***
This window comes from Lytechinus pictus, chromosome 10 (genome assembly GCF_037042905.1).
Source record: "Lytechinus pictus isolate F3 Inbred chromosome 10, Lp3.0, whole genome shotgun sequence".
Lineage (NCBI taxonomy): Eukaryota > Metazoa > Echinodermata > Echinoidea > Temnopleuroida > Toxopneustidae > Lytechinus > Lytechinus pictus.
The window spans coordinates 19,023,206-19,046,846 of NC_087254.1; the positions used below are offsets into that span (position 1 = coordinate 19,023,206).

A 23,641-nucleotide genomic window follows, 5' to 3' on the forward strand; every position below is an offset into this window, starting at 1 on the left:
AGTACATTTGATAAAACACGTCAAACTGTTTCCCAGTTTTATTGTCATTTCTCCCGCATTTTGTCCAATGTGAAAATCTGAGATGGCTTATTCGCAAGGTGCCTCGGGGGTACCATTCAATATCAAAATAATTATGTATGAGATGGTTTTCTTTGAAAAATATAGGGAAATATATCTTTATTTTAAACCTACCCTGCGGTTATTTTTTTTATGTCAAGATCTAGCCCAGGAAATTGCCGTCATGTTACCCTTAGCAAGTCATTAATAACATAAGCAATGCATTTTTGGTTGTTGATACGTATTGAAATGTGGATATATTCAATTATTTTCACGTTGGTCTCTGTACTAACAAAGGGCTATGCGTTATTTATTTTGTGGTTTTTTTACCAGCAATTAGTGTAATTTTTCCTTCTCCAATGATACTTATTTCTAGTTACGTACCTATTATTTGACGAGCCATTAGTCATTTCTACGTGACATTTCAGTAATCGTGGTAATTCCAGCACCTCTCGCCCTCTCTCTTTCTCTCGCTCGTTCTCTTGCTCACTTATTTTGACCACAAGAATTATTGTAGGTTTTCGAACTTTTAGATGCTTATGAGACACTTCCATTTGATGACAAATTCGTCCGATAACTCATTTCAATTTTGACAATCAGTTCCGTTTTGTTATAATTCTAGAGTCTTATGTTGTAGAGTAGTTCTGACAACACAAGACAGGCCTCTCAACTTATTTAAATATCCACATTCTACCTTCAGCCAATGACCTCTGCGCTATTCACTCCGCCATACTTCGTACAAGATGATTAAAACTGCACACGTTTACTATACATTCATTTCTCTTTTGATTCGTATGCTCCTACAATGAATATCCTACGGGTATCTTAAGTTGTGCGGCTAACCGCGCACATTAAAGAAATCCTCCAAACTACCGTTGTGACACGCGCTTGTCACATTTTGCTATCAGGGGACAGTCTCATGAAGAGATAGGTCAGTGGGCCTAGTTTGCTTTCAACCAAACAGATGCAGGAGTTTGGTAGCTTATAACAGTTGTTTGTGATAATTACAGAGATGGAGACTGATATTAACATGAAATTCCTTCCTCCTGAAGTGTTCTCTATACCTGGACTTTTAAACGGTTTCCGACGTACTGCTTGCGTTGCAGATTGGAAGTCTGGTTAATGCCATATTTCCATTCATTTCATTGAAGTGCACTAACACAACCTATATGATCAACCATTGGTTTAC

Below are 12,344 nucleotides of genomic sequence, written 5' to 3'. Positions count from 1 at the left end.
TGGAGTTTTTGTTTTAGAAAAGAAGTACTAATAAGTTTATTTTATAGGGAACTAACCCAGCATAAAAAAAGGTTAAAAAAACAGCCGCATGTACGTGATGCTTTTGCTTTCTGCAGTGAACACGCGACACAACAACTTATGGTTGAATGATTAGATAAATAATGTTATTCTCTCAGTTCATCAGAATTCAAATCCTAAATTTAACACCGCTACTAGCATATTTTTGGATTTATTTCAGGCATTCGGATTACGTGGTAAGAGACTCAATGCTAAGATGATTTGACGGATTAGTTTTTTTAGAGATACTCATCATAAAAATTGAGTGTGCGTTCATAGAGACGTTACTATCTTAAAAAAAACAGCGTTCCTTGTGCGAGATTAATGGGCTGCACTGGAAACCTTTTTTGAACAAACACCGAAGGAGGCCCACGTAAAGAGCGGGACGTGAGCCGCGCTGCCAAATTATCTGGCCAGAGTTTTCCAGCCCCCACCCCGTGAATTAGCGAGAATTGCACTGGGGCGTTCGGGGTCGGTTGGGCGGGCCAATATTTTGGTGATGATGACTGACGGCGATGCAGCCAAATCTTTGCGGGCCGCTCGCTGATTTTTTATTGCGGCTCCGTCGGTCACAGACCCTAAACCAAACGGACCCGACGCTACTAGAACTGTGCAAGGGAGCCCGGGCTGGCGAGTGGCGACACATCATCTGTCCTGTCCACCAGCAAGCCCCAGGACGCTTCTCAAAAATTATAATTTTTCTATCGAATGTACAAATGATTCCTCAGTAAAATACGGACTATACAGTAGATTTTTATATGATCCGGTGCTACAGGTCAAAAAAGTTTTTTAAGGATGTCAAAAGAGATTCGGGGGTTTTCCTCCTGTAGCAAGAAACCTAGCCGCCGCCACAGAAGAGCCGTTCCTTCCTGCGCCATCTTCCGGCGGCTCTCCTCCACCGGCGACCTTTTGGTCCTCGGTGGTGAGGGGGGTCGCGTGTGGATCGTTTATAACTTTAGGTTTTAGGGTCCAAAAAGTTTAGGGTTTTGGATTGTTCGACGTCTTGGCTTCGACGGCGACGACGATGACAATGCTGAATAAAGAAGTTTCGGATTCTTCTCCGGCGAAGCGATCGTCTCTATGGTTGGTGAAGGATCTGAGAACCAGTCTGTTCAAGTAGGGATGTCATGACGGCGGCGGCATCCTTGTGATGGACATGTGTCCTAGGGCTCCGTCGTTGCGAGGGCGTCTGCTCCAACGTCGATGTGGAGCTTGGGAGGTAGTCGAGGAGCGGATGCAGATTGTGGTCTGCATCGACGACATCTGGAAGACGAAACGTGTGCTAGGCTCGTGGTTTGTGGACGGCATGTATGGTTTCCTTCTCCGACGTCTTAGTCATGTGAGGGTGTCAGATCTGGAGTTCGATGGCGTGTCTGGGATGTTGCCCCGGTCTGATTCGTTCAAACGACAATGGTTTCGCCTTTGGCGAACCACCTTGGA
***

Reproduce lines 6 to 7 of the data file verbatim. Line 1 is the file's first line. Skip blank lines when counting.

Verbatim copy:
AGTACATTTGATAAAACACGTCAAACTGTTTCCCAGTTTTATTGTCATTTCTCCCGCATTTTGTCCAATGTGAAAATCTGAGATGGCTTATTCGCAAGGTGCCTCGGGGGTACCATTCAATATCAAAATAATTATGTATGAGATGGTTTTCTTTGAAAAATATAGGGAAATATATCTTTATTTTAAACCTACCCTGCGGTTATTTTTTTTATGTCAAGATCTAGCCCAGGAAATTGCCGTCATGTTACCCTTAGCAAGTCATTAATAACATAAGCAATGCATTTTTGGTTGTTGATACGTATTGAAATGTGGATATATTCAATTATTTTCACGTTGGTCTCTGTACTAACAAAGGGCTATGCGTTATTTATTTTGTGGTTTTTTTACCAGCAATTAGTGTAATTTTTCCTTCTCCAATGATACTTATTTCTAGTTACGTACCTATTATTTGACGAGCCATTAGTCATTTCTACGTGACATTTCAGTAATCGTGGTAATTCCAGCACCTCTCGCCCTCTCTCTTTCTCTCGCTCGTTCTCTTGCTCACTTATTTTGACCACAAGAATTATTGTAGGTTTTCGAACTTTTAGATGCTTATGAGACACTTCCATTTGATGACAAATTCGTCCGATAACTCATTTCAATTTTGACAATCAGTTCCGTTTTGTTATAATTCTAGAGTCTTATGTTGTAGAGTAGTTCTGACAACACAAGACAGGCCTCTCAACTTATTTAAATATCCACATTCTACCTTCAGCCAATGACCTCTGCGCTATTCACTCCGCCATACTTCGTACAAGATGATTAAAACTGCACACGTTTACTATACATTCATTTCTCTTTTGATTCGTATGCTCCTACAATGAATATCCTACGGGTATCTTAAGTTGTGCGGCTAACCGCGCACATTAAAGAAATCCTCCAAACTACCGTTGTGACACGCGCTTGTCACATTTTGCTATCAGGGGACAGTCTCATGAAGAGATAGGTCAGTGGGCCTAGTTTGCTTTCAACCAAACAGATGCAGGAGTTTGGTAGCTTATAACAGTTGTTTGTGATAATTACAGAGATGGAGACTGATATTAACATGAAATTCCTTCCTCCTGAAGTGTTCTCTATACCTGGACTTTTAAACGGTTTCCGACGTACTGCTTGCGTTGCAGATTGGAAGTCTGGTTAATGCCATATTTCCATTCATTTCATTGAAGTGCACTAACACAACCTATATGATCAACCATTGGTTTAC

Below are 12,344 nucleotides of genomic sequence, written 5' to 3'. Positions count from 1 at the left end.